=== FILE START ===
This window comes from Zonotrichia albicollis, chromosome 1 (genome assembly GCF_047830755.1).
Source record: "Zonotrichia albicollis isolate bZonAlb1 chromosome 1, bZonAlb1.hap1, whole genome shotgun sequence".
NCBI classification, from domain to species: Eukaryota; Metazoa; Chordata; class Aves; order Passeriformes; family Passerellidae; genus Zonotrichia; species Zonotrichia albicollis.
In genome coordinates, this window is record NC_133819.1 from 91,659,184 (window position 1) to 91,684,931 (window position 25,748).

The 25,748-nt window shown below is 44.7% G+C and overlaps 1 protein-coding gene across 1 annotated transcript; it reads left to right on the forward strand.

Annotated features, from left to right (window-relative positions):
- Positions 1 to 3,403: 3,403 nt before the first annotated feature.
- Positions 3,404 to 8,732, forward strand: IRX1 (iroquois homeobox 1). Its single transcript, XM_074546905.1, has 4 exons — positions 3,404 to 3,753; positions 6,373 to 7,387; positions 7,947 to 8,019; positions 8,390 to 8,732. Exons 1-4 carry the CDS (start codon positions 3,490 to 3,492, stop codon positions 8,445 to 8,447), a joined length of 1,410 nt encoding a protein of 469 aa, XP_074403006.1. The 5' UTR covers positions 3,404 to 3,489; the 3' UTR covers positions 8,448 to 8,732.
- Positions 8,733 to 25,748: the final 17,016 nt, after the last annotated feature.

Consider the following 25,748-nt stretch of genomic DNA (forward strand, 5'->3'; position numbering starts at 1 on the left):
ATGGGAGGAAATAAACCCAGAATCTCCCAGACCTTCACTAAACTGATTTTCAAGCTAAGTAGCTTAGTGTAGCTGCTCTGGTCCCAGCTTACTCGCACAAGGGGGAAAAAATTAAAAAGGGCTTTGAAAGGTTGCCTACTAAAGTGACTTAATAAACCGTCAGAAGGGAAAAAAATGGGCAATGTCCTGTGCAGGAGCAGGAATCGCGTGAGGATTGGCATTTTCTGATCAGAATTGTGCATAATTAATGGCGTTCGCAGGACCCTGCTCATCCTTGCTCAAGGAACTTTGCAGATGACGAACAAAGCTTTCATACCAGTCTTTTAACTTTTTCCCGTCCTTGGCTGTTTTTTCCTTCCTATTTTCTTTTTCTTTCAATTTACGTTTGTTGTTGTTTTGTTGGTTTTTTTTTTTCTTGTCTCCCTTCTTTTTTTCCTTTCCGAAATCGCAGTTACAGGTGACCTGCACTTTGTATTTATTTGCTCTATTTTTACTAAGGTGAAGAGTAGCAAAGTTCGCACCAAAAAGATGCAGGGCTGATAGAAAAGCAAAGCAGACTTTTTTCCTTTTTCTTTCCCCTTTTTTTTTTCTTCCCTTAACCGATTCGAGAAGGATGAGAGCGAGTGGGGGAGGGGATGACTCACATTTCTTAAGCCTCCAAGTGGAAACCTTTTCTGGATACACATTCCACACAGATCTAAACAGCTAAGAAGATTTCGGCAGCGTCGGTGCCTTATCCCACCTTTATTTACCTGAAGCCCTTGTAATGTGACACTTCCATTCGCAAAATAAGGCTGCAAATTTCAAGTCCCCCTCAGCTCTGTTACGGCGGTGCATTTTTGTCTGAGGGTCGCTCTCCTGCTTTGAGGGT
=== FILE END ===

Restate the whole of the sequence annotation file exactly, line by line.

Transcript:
This window comes from Zonotrichia albicollis, chromosome 1 (genome assembly GCF_047830755.1).
Source record: "Zonotrichia albicollis isolate bZonAlb1 chromosome 1, bZonAlb1.hap1, whole genome shotgun sequence".
NCBI classification, from domain to species: Eukaryota; Metazoa; Chordata; class Aves; order Passeriformes; family Passerellidae; genus Zonotrichia; species Zonotrichia albicollis.
In genome coordinates, this window is record NC_133819.1 from 91,659,184 (window position 1) to 91,684,931 (window position 25,748).

The 25,748-nt window shown below is 44.7% G+C and overlaps 1 protein-coding gene across 1 annotated transcript; it reads left to right on the forward strand.

Annotated features, from left to right (window-relative positions):
- Positions 1 to 3,403: 3,403 nt before the first annotated feature.
- Positions 3,404 to 8,732, forward strand: IRX1 (iroquois homeobox 1). Its single transcript, XM_074546905.1, has 4 exons — positions 3,404 to 3,753; positions 6,373 to 7,387; positions 7,947 to 8,019; positions 8,390 to 8,732. Exons 1-4 carry the CDS (start codon positions 3,490 to 3,492, stop codon positions 8,445 to 8,447), a joined length of 1,410 nt encoding a protein of 469 aa, XP_074403006.1. The 5' UTR covers positions 3,404 to 3,489; the 3' UTR covers positions 8,448 to 8,732.
- Positions 8,733 to 25,748: the final 17,016 nt, after the last annotated feature.

Consider the following 25,748-nt stretch of genomic DNA (forward strand, 5'->3'; position numbering starts at 1 on the left):
ATGGGAGGAAATAAACCCAGAATCTCCCAGACCTTCACTAAACTGATTTTCAAGCTAAGTAGCTTAGTGTAGCTGCTCTGGTCCCAGCTTACTCGCACAAGGGGGAAAAAATTAAAAAGGGCTTTGAAAGGTTGCCTACTAAAGTGACTTAATAAACCGTCAGAAGGGAAAAAAATGGGCAATGTCCTGTGCAGGAGCAGGAATCGCGTGAGGATTGGCATTTTCTGATCAGAATTGTGCATAATTAATGGCGTTCGCAGGACCCTGCTCATCCTTGCTCAAGGAACTTTGCAGATGACGAACAAAGCTTTCATACCAGTCTTTTAACTTTTTCCCGTCCTTGGCTGTTTTTTCCTTCCTATTTTCTTTTTCTTTCAATTTACGTTTGTTGTTGTTTTGTTGGTTTTTTTTTTTCTTGTCTCCCTTCTTTTTTTCCTTTCCGAAATCGCAGTTACAGGTGACCTGCACTTTGTATTTATTTGCTCTATTTTTACTAAGGTGAAGAGTAGCAAAGTTCGCACCAAAAAGATGCAGGGCTGATAGAAAAGCAAAGCAGACTTTTTTCCTTTTTCTTTCCCCTTTTTTTTTTCTTCCCTTAACCGATTCGAGAAGGATGAGAGCGAGTGGGGGAGGGGATGACTCACATTTCTTAAGCCTCCAAGTGGAAACCTTTTCTGGATACACATTCCACACAGATCTAAACAGCTAAGAAGATTTCGGCAGCGTCGGTGCCTTATCCCACCTTTATTTACCTGAAGCCCTTGTAATGTGACACTTCCATTCGCAAAATAAGGCTGCAAATTTCAAGTCCCCCTCAGCTCTGTTACGGCGGTGCATTTTTGTCTGAGGGTCGCTCTCCTGCTTTGAGGGT